“Mr. Qadri requested architectural drawings for the building but we did not have any on hand.  He took measurements in the sanctuary with a laser device, asked about insulation, how much use the sanctuary gets, what other groups use the building, what the heat source was. He took lots of pictures. Wayne took him to the attic space, and to the basement to see the boiler room and spaces there. He looked at the gym which was being used at the time, went into the kitchen to see the old appliances we have, and went to the office spaces as well. I thought his inspection was very thorough.  We tried to find one outside wall with a hole in the plaster that would permit him to see what was in the walls. There was a place where the sewer pipe goes out where he could see and feel how much cold air was coming through the wall.  I don't know when we will get the final report but it will be very interesting to see what it says.”                 Elaine Murray

Petitions & Letters, Webinars, Conferences, and Newsletters from Environmental and Justice Groups.

Protect Eisner Cove Wetlands.  By Anne Fay
The Eisner Cove Wetland is a near-pristine forested wetland located within a densely populated area of Dartmouth, Nova Scotia, just two kilometers from downtown Dartmouth, and is bounded by Gaston Rd, Highway 111, Woodside Industrial Park and Lynn Dr. The wetland itself occupies about 12 hectares, and is currently surrounded and sheltered by about 43 hectares of old growth Wabanaki-Acadian forest. The wetland once continued all the way to Eisner Cove on the Halifax Harbour, but the downstream area was filled in many years ago.

Wetlands play a vital role in carbon sequestering. They purify water systems, provide a buffer for the impacts of climate change such as flooding, improve air quality, and moderate extreme heat.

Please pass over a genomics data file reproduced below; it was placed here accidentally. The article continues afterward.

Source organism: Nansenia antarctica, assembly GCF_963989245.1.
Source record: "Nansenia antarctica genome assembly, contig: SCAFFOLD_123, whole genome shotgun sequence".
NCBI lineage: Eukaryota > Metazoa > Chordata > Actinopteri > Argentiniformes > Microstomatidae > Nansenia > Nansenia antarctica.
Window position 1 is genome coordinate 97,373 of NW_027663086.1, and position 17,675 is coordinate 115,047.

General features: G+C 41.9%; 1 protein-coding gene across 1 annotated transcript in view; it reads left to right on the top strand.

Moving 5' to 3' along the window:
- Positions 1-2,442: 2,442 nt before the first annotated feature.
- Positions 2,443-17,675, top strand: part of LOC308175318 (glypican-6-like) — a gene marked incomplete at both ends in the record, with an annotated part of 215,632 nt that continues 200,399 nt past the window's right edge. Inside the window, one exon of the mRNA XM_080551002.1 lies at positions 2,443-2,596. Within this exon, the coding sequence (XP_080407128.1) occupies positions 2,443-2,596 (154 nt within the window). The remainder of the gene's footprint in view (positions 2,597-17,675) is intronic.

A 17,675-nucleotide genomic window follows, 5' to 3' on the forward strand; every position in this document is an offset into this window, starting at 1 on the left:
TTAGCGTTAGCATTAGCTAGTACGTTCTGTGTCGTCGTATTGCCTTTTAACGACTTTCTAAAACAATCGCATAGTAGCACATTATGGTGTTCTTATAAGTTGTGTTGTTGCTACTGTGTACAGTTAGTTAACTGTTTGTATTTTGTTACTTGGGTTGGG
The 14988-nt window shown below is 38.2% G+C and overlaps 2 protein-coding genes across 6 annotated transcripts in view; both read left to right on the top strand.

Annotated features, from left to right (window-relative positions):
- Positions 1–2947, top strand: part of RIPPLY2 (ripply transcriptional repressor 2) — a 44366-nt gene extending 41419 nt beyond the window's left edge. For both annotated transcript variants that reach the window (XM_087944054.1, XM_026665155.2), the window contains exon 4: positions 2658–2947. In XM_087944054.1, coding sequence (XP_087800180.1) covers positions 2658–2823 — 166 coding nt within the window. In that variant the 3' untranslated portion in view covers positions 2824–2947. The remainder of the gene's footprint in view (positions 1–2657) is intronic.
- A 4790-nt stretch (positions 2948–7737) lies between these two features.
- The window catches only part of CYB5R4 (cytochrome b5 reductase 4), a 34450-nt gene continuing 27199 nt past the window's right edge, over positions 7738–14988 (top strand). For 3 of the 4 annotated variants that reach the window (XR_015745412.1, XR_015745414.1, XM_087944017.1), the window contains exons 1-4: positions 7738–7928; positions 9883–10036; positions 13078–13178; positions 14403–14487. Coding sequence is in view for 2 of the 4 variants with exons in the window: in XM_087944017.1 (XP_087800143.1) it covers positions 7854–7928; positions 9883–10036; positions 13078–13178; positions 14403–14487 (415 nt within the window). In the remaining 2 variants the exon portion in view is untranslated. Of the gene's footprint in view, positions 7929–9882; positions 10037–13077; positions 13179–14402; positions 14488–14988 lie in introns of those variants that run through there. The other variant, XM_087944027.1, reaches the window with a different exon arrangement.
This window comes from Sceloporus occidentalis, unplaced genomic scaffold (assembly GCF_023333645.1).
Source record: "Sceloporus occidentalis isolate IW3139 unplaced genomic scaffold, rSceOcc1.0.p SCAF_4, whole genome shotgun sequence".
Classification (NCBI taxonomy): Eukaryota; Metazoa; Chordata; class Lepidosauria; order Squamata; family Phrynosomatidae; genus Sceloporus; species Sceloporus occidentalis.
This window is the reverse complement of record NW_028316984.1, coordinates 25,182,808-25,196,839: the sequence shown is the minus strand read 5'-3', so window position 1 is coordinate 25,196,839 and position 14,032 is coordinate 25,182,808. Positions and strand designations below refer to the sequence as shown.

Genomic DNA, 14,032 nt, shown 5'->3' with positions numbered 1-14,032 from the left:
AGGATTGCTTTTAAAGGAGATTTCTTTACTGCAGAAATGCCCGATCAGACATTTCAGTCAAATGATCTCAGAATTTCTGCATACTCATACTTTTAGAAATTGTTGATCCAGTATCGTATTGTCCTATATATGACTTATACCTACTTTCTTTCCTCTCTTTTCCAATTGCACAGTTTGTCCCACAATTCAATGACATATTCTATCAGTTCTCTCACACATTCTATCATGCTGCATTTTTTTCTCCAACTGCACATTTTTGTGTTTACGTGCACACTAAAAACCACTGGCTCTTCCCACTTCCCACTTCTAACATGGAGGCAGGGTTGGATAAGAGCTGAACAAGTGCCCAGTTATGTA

The Eisner Cove Wetland is home to many species of plants (Lady’s Slippers, Dogtooth Violets, Trilliums, wild Rhodora), animals (deer, otters, foxes) and hosts many species of migratory birds. 

The land was publicly owned until 2020 when it was sold to by a provincial crown corporation to private interests. The proposed developments at the Southdale Future Growth Node will put the long-term viability of the wetland at risk. The land to be developed slopes downward towards the wetland, so road salt runoff and other pollutants associated with human activity will inevitably find their way to the wetland and do irreparable damage to this ecologically sensitive region. 

The destruction of this old-growth green space in the Regional Centre goes against HRM’s goals related to open space preservation set out in the Halifax Green Network Plan as well as climate change mitigation and adaptation targets in the HalifACT 2050 plan.

Considering other HRM landmarks and properties are not permitted to be altered from their “original” form dating back to the 1850s, the wetland and surrounding forest should be protected as heritage. This forested area, which includes the active remnant of a larger original ecosystem, has been untouched for centuries or more.

Disturbing the Eisner Cove Wetland will release significant amounts of stored carbon into the air in the form of greenhouse gases, and will reduce our ability to store carbon in the future. Pockets of green space in urban areas help to keep temperatures cool in summer months. Wetlands reduce risk of flooding to neighbouring communities by providing a place for excess water to be. 

The developer has started clearing the forested area (between Lynn Drive and Highway 111) up to and infringing upon the wetlands, although this is in violation of by-laws.

A map with the proposed development can be found on the Protect Eisner Cove Wetland website, under the button "Wetland in danger". This link (below), or the basic web page link, should get you there.